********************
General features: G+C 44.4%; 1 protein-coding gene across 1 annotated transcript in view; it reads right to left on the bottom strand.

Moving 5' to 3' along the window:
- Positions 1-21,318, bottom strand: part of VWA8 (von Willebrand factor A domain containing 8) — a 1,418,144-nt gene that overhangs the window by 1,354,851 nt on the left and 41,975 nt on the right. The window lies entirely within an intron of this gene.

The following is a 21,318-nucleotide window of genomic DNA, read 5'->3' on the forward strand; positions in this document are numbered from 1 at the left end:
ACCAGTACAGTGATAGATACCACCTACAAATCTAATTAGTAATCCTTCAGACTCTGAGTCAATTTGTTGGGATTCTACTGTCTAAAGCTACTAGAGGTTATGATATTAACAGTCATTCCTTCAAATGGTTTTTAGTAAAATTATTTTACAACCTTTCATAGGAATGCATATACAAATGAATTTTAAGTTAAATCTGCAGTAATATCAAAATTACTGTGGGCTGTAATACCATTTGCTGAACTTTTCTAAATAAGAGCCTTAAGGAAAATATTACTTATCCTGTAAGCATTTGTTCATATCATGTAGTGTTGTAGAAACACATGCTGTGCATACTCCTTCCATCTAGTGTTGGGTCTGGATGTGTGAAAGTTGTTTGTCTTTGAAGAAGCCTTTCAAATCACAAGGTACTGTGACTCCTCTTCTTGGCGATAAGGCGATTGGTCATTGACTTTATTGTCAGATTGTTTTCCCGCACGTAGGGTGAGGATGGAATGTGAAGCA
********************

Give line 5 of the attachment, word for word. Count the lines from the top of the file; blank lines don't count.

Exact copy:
ACCAGTACAGTGATAGATACCACCTACAAATCTAATTAGTAATCCTTCAGACTCTGAGTCAATTTGTTGGGATTCTACTGTCTAAAGCTACTAGAGGTTATGATATTAACAGTCATTCCTTCAAATGGTTTTTAGTAAAATTATTTTACAACCTTTCATAGGAATGCATATACAAATGAATTTTAAGTTAAATCTGCAGTAATATCAAAATTACTGTGGGCTGTAATACCATTTGCTGAACTTTTCTAAATAAGAGCCTTAAGGAAAATATTACTTATCCTGTAAGCATTTGTTCATATCATGTAGTGTTGTAGAAACACATGCTGTGCATACTCCTTCCATCTAGTGTTGGGTCTGGATGTGTGAAAGTTGTTTGTCTTTGAAGAAGCCTTTCAAATCACAAGGTACTGTGACTCCTCTTCTTGGCGATAAGGCGATTGGTCATTGACTTTATTGTCAGATTGTTTTCCCGCACGTAGGGTGAGGATGGAATGTGAAGCA